Air Conditioning Work Safety Tip for Biofilm

Here are a few tips for staying safe while doing maintenance on Air Conditioners and Heat Pumps.

The Problem of Drain Clogging Slime


Biofilm is the slime that occurs in condensate drain pans, condensate pumps and drain lines which can lead to plugged drains, condensate back up and overflow. Biofilm can be clear, white, red, pink, or grey depending on its composition. Biofilms come mostly from airborne bacteria landing on surfaces where there is food, water, and shelter for them to live and reproduce. Bacteria eat organic material that get past the air filtration systems; they can hide in the shadows of UV lights and resist chemical attack. The bacteria excrete polysaccharides (long carbohydrate chains) or slime that envelopes the bacteria and protects it from being harmed. And if that weren’t bad enough, Biofilm slime has another defense mechanism that makes it a formidable opponent, contact with some Biofilms can make you very sick. Scientific testing has shown that biofilms are not easy to kill and will keep coming back as long as the bacteria have what they need to survive. Your job as an HVAC Professional doing maintenance, is to ensure that the system is clean and in good working order.  Here are some best practices for dealing with drain clogging biofilm.

Wet Vacuums:

A good portable wet vacuum with hose attachments is an important tool to have; they can be used to suck the slime out of drain pans, drain traps, drain lines and condensate pumps. Using a wet vacuum is a convenient way to quickly remove the slime from a drain system without cutting the pipes apart.

Wet Vacuums are the fastest and easiest way to remove biofilm, but they have the potential to cause harm to the technician and residents if used improperly.  Here are some ways to protect yourself and others.

  1. Never let your wet vacuum fill all the way up with dirty water because it could atomize the bacteria laden water and spread it into the air where it could be inhaled.  It is better to suck out the clogs and rinse the drains with lots of water.
  2. Never leave standing water in your wet vacuum where bacteria could multiply and always ask the homeowner where they would like you to dump the dirty water.
  3. Use clean water to flush out your wet vacuum and wet filter after every use.
  4. Use a disinfectant spray on your wet vacuum inside and out after every slime clean up.
  5. Open your wet vacuum and allow it to completely dry out once a week.

Proper Gear:

A mask and gloves are essential when dealing with biofilm since you don’t know what type of bacteria you are dealing with. Fortunately, this gear is abundant, inexpensive, and easy to get your hands on. Wearing an N-95 mask while working will prevent you from inhaling potentially dangerous bacteria.

Drain Lines:

Slime accumulation usually occurs where there is slow moving or stagnant water so getting your drains to completely empty is the best way to prevent the formation of biofilms. Drain lines should slope away from the furnace to the drain; a slope of ¼ inch per foot is recommended.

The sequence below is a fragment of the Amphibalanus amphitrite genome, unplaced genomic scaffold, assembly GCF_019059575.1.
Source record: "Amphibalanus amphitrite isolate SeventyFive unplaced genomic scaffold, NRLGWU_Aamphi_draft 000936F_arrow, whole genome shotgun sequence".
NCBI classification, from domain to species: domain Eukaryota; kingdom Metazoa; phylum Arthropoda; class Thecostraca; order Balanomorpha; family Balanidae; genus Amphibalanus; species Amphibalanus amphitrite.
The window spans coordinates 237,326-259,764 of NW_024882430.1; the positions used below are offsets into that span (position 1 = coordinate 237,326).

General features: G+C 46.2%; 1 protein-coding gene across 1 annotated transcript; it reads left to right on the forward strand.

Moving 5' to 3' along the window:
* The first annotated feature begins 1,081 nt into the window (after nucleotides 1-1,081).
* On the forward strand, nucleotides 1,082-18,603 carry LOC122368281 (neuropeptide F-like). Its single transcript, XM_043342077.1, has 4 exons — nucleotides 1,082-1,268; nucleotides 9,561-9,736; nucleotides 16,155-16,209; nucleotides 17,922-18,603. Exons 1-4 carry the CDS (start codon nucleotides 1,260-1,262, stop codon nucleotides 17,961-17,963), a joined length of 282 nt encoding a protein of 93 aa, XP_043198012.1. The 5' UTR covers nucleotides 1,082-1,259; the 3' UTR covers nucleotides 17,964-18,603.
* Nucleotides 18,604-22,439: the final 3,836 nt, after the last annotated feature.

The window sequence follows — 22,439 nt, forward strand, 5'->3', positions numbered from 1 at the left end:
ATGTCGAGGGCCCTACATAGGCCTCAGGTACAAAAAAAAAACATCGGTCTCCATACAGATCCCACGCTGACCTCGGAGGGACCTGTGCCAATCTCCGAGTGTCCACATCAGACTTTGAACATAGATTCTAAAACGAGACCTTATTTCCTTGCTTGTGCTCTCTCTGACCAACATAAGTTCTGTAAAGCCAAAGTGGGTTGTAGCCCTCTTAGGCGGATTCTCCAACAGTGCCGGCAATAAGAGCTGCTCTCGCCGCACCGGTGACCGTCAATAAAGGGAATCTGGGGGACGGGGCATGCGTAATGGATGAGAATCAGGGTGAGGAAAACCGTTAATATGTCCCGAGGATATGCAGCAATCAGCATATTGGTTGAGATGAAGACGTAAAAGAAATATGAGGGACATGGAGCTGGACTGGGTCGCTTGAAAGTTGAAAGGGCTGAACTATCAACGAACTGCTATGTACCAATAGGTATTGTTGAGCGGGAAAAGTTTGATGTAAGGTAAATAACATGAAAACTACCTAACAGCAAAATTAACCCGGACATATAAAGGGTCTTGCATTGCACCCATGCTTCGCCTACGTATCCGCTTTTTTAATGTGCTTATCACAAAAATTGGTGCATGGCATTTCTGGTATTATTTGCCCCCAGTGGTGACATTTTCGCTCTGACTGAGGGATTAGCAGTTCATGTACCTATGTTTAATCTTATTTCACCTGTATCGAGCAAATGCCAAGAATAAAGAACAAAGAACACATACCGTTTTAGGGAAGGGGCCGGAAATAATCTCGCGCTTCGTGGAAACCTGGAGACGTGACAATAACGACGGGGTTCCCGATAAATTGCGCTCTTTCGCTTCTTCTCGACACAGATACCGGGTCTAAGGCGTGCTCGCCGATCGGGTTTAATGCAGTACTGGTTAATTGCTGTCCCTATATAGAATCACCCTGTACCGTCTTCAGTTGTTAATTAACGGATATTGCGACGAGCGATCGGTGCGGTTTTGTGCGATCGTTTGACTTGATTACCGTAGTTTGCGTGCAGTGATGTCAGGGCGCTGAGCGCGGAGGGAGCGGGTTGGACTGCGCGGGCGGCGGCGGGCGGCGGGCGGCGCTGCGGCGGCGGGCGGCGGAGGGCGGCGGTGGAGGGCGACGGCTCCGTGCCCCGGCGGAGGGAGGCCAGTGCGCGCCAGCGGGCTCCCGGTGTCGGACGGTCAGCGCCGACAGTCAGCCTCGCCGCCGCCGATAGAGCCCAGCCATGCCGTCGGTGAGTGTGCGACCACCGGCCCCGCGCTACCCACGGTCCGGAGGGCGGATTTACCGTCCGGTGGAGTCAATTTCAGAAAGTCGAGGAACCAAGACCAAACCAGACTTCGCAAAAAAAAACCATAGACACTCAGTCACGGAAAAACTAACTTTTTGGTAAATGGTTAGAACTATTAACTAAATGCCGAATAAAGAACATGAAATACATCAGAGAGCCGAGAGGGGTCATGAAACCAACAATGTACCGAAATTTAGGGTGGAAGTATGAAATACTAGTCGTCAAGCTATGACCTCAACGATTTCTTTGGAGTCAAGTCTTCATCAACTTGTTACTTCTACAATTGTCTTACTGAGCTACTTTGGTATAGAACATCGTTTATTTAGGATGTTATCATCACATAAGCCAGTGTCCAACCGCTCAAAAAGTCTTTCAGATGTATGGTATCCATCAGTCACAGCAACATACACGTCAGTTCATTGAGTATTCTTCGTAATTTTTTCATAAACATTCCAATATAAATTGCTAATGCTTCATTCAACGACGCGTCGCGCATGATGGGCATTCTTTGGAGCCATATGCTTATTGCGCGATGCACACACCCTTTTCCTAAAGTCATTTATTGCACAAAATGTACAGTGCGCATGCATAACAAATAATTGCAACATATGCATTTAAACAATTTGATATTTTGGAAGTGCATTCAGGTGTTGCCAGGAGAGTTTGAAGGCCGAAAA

Drain Traps:

Evaporator drain traps are not needed on up flow furnaces and they create a perfect environment for biofilms to grow. Evaporator drain traps should only be used where the A/C drain pan is under negative pressure like they are in a rooftop unit or blower coil situation.

Condensate Pumps:

Condensate pumps are a great place for biofilms to grow so they should be taken apart and cleaned or sucked out and treated with chemicals every time you perform A/C maintenance. The reason that many pumps are not being cleaned on a regular basis is because they are hard to get apart. Many times, drain lines are inserted almost all the way to the bottom of the pumps; this should not be done. The drain lines should be inserted about ½ an inch into the pump which benefits you in two ways. First, the shorter pipes act as a sanitary air gap preventing any biofilm from climbing back up the drain lines and contaminating the system. Secondly, the shorter pipes let you disassemble the pump for easy cleaning without cracking pipes or joints.

If your pumps discharge line terminates at a standpipe it is a good idea to leave a sanitary air gap there as well. Many times, a discharge line will be pushed all the way down into a standpipe which will expose the discharge line to the dirty liquids in the soil pipe that can siphon back and contaminate the pump.

Chemical Treatments:

Biofilms are the body armor of bacteria and that makes them almost impossible to completely remove and if any bacteria remain, they will try to regrow. Chemical Treatments can slow down the progression of the biofilm, but it will not be a permanent solution. The best course of action is regular maintenance that includes removing as much of the biofilm as you can; then rinsing the area with plenty of water and finally treating the area with a chemical specifically designed for the job. Never spray a bleach solution on an A/C evaporator coil, bleach can damage the coil.

Nu-Calgon makes an EVAP Power-C product that has been designed for evaporator coil cleaning and they are recommended for all your biofilm clean up needs. See Fig. #1 

Nu-Calgon also makes Pan Treat tablets that can be installed in the drain pan that eliminate foul and musty odors. See Fig. #2.  They also make Gel Tab tablets that you place in the drain pan which will treat the water and help to prevent clogs that can cause overflow damage. See Fig. #3


                   Figure 1                                        Figure 2                                Figure 3


Contact the B-Y customer assurance team to learn more about work safety tips. 


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